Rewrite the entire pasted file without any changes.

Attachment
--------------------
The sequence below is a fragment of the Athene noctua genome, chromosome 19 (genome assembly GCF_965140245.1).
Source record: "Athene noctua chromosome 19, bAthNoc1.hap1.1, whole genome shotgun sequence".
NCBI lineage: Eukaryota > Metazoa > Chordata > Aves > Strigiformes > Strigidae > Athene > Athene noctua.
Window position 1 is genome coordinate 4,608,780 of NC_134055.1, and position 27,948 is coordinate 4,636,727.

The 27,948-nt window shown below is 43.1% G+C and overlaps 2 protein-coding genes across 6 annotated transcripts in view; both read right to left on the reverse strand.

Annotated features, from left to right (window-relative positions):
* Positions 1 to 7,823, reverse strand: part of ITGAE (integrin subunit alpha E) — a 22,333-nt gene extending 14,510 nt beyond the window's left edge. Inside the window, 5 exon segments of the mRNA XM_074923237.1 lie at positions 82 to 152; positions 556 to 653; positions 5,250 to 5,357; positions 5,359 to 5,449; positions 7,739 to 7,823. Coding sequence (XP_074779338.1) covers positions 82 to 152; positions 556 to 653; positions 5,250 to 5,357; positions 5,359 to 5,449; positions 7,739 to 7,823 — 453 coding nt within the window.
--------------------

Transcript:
The sequence below is a fragment of the Athene noctua genome, chromosome 19 (genome assembly GCF_965140245.1).
Source record: "Athene noctua chromosome 19, bAthNoc1.hap1.1, whole genome shotgun sequence".
NCBI lineage: Eukaryota > Metazoa > Chordata > Aves > Strigiformes > Strigidae > Athene > Athene noctua.
Window position 1 is genome coordinate 4,608,780 of NC_134055.1, and position 27,948 is coordinate 4,636,727.

The 27,948-nt window shown below is 43.1% G+C and overlaps 2 protein-coding genes across 6 annotated transcripts in view; both read right to left on the reverse strand.

Annotated features, from left to right (window-relative positions):
* Positions 1 to 7,823, reverse strand: part of ITGAE (integrin subunit alpha E) — a 22,333-nt gene extending 14,510 nt beyond the window's left edge. Inside the window, 5 exon segments of the mRNA XM_074923237.1 lie at positions 82 to 152; positions 556 to 653; positions 5,250 to 5,357; positions 5,359 to 5,449; positions 7,739 to 7,823. Coding sequence (XP_074779338.1) covers positions 82 to 152; positions 556 to 653; positions 5,250 to 5,357; positions 5,359 to 5,449; positions 7,739 to 7,823 — 453 coding nt within the window.